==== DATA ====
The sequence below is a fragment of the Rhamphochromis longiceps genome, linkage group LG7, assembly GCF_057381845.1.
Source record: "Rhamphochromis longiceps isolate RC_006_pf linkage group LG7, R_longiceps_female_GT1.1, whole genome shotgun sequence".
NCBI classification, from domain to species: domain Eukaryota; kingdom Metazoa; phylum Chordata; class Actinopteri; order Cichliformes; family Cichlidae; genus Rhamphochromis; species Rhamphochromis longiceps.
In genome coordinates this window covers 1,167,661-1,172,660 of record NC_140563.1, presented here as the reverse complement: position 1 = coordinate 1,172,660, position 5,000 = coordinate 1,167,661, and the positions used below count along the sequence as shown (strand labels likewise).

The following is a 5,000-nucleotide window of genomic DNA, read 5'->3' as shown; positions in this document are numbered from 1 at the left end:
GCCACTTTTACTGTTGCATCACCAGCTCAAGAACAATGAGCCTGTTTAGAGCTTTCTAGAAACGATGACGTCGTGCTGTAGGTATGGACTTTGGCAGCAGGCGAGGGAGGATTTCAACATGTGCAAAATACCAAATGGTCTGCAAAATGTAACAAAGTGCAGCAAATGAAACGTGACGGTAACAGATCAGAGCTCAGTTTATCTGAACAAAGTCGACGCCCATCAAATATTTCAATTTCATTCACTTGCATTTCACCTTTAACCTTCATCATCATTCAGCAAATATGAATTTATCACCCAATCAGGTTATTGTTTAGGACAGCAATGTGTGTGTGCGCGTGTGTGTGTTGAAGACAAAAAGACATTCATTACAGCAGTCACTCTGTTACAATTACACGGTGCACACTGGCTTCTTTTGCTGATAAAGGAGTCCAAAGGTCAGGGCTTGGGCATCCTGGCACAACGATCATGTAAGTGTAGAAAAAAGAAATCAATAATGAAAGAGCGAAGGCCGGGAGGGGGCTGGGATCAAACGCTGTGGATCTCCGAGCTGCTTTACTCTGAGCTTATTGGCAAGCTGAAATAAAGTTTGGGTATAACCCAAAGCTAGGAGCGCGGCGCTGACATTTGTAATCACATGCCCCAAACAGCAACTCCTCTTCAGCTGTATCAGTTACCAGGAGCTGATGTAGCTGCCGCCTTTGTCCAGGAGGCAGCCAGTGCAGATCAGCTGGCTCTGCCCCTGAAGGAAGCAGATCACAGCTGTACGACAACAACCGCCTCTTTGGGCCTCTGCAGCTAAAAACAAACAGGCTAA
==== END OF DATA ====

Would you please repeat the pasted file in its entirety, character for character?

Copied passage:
The sequence below is a fragment of the Rhamphochromis longiceps genome, linkage group LG7, assembly GCF_057381845.1.
Source record: "Rhamphochromis longiceps isolate RC_006_pf linkage group LG7, R_longiceps_female_GT1.1, whole genome shotgun sequence".
NCBI classification, from domain to species: domain Eukaryota; kingdom Metazoa; phylum Chordata; class Actinopteri; order Cichliformes; family Cichlidae; genus Rhamphochromis; species Rhamphochromis longiceps.
In genome coordinates this window covers 1,167,661-1,172,660 of record NC_140563.1, presented here as the reverse complement: position 1 = coordinate 1,172,660, position 5,000 = coordinate 1,167,661, and the positions used below count along the sequence as shown (strand labels likewise).

The following is a 5,000-nucleotide window of genomic DNA, read 5'->3' as shown; positions in this document are numbered from 1 at the left end:
GCCACTTTTACTGTTGCATCACCAGCTCAAGAACAATGAGCCTGTTTAGAGCTTTCTAGAAACGATGACGTCGTGCTGTAGGTATGGACTTTGGCAGCAGGCGAGGGAGGATTTCAACATGTGCAAAATACCAAATGGTCTGCAAAATGTAACAAAGTGCAGCAAATGAAACGTGACGGTAACAGATCAGAGCTCAGTTTATCTGAACAAAGTCGACGCCCATCAAATATTTCAATTTCATTCACTTGCATTTCACCTTTAACCTTCATCATCATTCAGCAAATATGAATTTATCACCCAATCAGGTTATTGTTTAGGACAGCAATGTGTGTGTGCGCGTGTGTGTGTTGAAGACAAAAAGACATTCATTACAGCAGTCACTCTGTTACAATTACACGGTGCACACTGGCTTCTTTTGCTGATAAAGGAGTCCAAAGGTCAGGGCTTGGGCATCCTGGCACAACGATCATGTAAGTGTAGAAAAAAGAAATCAATAATGAAAGAGCGAAGGCCGGGAGGGGGCTGGGATCAAACGCTGTGGATCTCCGAGCTGCTTTACTCTGAGCTTATTGGCAAGCTGAAATAAAGTTTGGGTATAACCCAAAGCTAGGAGCGCGGCGCTGACATTTGTAATCACATGCCCCAAACAGCAACTCCTCTTCAGCTGTATCAGTTACCAGGAGCTGATGTAGCTGCCGCCTTTGTCCAGGAGGCAGCCAGTGCAGATCAGCTGGCTCTGCCCCTGAAGGAAGCAGATCACAGCTGTACGACAACAACCGCCTCTTTGGGCCTCTGCAGCTAAAAACAAACAGGCTAA